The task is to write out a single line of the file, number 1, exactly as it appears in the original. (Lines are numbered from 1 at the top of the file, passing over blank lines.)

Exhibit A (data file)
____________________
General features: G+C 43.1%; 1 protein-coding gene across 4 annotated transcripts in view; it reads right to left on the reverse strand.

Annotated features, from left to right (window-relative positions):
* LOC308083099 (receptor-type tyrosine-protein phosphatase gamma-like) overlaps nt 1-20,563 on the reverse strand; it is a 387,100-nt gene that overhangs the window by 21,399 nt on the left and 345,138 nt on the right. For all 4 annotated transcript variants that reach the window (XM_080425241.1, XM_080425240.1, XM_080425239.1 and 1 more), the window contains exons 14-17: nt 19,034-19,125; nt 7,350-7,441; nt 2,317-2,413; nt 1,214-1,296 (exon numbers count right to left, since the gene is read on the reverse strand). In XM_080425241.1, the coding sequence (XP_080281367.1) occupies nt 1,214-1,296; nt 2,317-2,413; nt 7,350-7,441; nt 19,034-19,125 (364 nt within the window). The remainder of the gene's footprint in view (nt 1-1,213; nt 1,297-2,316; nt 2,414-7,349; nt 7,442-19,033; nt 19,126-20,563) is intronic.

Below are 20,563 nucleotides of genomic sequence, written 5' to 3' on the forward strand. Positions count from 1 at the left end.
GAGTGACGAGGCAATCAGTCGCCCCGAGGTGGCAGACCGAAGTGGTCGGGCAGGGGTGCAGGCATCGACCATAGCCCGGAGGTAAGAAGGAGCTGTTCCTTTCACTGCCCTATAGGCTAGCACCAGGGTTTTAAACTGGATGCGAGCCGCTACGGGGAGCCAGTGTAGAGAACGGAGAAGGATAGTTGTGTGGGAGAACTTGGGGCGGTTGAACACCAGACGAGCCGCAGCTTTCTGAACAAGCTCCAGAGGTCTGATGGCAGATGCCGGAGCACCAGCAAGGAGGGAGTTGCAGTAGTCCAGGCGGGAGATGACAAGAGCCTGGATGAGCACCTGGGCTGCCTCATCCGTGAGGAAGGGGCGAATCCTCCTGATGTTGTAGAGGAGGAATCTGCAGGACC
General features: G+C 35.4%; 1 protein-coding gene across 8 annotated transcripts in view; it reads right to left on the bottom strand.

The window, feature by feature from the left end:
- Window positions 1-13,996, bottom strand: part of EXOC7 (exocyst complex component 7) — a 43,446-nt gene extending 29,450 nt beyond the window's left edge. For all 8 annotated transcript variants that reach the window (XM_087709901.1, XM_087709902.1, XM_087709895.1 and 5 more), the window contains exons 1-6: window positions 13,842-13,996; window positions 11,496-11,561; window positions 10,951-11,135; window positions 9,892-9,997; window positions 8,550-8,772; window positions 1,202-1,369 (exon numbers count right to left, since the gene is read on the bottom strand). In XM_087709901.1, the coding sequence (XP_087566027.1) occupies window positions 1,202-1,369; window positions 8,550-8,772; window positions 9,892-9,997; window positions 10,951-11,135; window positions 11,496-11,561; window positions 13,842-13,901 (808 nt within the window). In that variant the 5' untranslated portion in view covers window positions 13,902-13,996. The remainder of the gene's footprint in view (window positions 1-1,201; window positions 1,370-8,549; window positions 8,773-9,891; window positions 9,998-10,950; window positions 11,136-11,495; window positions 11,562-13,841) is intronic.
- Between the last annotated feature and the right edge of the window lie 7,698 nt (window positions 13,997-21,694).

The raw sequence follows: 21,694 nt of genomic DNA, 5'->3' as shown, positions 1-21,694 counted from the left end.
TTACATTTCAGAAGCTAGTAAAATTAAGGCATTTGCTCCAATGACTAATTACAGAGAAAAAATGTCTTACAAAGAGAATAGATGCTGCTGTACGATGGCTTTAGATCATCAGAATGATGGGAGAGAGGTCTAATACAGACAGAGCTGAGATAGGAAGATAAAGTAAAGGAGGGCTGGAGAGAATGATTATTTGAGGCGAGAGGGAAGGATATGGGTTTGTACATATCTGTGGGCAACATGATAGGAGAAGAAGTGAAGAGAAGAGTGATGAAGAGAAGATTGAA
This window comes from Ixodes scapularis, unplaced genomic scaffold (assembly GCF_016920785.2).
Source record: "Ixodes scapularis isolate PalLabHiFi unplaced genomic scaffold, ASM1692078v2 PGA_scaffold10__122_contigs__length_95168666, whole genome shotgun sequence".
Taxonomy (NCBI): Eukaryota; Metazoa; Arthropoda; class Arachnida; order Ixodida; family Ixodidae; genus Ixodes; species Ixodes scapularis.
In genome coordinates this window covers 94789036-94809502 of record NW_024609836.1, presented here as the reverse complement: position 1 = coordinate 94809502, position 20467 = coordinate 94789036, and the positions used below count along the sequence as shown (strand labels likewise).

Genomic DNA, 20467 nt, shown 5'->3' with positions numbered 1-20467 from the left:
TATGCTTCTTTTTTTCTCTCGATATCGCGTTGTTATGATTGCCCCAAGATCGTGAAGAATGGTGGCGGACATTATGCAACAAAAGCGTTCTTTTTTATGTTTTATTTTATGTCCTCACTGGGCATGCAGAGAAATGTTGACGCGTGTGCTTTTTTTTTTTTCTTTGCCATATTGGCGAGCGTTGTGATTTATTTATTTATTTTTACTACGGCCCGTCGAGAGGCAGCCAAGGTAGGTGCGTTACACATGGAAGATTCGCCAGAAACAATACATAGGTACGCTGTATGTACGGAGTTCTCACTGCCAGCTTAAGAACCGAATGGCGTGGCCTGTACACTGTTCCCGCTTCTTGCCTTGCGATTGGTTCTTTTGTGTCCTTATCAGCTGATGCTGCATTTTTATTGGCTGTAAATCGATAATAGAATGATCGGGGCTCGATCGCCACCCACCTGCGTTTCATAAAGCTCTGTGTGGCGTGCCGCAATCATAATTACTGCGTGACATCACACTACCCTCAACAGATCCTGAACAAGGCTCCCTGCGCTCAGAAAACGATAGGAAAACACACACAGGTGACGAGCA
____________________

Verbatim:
General features: G+C 43.1%; 1 protein-coding gene across 4 annotated transcripts in view; it reads right to left on the reverse strand.